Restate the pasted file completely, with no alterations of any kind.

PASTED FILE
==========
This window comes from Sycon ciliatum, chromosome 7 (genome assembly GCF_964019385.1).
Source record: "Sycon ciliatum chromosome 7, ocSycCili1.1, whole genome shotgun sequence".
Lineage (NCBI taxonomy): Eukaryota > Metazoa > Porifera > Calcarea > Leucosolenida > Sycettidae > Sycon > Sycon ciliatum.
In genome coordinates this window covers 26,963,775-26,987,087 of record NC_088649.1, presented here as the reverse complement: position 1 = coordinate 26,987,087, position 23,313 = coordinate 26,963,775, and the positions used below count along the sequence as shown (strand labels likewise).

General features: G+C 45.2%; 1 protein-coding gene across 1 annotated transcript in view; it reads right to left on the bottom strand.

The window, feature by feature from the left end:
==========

This window comes from Sycon ciliatum, chromosome 7 (genome assembly GCF_964019385.1).
Source record: "Sycon ciliatum chromosome 7, ocSycCili1.1, whole genome shotgun sequence".
Lineage (NCBI taxonomy): Eukaryota > Metazoa > Porifera > Calcarea > Leucosolenida > Sycettidae > Sycon > Sycon ciliatum.
In genome coordinates this window covers 26,963,775-26,987,087 of record NC_088649.1, presented here as the reverse complement: position 1 = coordinate 26,987,087, position 23,313 = coordinate 26,963,775, and the positions used below count along the sequence as shown (strand labels likewise).

General features: G+C 45.2%; 1 protein-coding gene across 1 annotated transcript in view; it reads right to left on the bottom strand.

The window, feature by feature from the left end: